The Tao of Roark

by Peter Saint-Andre

Chapter 5: Meaning

Previous: Chapter 4: Reason

Howard Roark and Gail Wynand walked together at the crest of a hill on Wynand's estate in Connecticut. Roark tore a thick branch from one of the trees, grabbed both ends, and bent it slowly into an arc. And he said: "Now I can make what I want of it: a bow, a spear, a cane, a railing. That is the meaning of life."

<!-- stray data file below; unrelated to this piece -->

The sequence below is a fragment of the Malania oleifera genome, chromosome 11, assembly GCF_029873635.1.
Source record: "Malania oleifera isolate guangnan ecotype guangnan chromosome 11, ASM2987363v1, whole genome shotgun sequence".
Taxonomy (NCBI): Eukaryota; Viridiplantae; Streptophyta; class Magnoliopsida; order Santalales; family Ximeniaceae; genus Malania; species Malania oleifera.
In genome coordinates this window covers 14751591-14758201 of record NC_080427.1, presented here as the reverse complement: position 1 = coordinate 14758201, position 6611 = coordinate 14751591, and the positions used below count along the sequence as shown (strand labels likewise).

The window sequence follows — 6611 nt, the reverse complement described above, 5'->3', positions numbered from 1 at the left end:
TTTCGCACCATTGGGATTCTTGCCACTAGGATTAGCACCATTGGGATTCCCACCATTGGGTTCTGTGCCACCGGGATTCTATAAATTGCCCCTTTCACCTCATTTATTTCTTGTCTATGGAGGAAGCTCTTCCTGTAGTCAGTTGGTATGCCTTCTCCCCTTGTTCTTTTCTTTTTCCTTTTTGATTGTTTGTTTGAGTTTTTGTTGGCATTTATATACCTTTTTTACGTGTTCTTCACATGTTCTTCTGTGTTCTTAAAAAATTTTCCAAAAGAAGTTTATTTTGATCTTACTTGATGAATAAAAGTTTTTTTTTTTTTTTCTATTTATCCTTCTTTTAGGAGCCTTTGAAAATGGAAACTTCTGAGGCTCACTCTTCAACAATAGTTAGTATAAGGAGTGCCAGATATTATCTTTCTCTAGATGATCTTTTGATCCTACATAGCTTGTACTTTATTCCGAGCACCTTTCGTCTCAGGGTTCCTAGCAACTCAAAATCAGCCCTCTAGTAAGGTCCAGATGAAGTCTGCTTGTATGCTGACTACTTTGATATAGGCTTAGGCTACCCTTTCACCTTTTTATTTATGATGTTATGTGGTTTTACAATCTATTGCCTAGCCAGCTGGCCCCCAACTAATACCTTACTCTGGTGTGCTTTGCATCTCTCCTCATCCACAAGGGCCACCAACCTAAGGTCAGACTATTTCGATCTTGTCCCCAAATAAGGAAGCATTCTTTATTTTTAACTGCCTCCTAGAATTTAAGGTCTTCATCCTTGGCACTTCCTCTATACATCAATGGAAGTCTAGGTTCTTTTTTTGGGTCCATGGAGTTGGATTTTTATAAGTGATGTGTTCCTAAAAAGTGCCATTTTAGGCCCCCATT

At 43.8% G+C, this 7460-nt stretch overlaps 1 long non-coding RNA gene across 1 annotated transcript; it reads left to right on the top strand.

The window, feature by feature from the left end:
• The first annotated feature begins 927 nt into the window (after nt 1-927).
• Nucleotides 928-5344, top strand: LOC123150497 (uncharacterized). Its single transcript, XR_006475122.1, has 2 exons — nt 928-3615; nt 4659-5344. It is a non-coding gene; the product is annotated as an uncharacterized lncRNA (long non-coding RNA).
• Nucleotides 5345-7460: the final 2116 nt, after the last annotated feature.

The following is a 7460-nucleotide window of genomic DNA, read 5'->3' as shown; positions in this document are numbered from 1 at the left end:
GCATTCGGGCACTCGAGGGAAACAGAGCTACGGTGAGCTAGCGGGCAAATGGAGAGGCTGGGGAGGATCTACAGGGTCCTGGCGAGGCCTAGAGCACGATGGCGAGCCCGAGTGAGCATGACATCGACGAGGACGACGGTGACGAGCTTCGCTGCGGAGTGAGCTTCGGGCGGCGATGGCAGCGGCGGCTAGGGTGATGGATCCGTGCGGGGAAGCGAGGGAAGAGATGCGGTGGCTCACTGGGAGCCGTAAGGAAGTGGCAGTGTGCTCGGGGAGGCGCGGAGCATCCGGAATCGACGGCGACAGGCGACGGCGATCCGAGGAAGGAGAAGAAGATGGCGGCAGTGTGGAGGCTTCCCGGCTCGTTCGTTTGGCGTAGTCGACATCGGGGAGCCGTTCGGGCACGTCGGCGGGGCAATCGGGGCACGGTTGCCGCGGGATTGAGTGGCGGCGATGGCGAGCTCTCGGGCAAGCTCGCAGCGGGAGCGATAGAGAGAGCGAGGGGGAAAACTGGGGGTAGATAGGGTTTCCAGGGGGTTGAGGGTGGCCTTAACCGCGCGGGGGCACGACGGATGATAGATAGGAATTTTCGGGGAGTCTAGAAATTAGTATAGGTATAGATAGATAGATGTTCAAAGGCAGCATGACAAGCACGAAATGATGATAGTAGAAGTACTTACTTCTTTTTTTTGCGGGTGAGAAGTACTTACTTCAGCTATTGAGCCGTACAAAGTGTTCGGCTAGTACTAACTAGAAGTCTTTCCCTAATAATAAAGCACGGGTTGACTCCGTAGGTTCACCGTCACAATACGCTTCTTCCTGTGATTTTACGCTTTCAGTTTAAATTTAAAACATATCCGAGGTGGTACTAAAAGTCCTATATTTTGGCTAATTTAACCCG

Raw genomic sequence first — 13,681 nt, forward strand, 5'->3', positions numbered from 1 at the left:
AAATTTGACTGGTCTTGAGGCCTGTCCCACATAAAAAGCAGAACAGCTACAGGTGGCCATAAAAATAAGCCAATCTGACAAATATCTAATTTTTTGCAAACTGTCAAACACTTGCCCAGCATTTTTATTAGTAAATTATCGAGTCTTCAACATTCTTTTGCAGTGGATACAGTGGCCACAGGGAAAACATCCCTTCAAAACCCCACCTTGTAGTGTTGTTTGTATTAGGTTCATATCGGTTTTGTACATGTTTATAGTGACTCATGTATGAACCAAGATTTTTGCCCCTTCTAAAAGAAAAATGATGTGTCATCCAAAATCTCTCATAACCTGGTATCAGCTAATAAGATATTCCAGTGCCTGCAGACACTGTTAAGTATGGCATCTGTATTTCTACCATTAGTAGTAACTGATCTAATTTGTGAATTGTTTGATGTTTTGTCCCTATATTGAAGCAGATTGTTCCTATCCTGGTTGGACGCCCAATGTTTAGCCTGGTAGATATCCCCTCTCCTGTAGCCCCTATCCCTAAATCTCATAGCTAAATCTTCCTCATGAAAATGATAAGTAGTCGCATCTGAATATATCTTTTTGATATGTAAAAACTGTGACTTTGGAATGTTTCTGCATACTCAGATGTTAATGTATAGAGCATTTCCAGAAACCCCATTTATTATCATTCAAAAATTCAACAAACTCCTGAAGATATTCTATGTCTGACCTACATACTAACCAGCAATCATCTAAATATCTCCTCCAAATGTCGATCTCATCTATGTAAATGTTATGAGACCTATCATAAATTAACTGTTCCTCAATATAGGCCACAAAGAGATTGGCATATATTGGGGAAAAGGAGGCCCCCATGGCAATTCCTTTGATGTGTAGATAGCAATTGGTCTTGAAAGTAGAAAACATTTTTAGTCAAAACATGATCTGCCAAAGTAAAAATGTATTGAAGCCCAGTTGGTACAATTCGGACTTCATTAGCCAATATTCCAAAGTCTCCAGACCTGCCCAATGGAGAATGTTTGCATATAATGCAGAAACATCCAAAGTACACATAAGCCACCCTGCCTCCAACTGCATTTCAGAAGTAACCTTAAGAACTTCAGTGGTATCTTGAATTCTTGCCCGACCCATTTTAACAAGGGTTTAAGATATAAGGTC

Wynand, seeing Roark's wrists and knuckles tensed tightly against the resistance of the living green wood, recognized immediately the meaning of his own life. So he asked: "Your strength?"

But strength and power were not the meaning of life for Roark, whose singular focus was to create uniquely original and integrated buildings that would change the shape of things on this earth, for himself and for no one else. Thus he answered: "Your work."

Next: Chapter 6: The Soul

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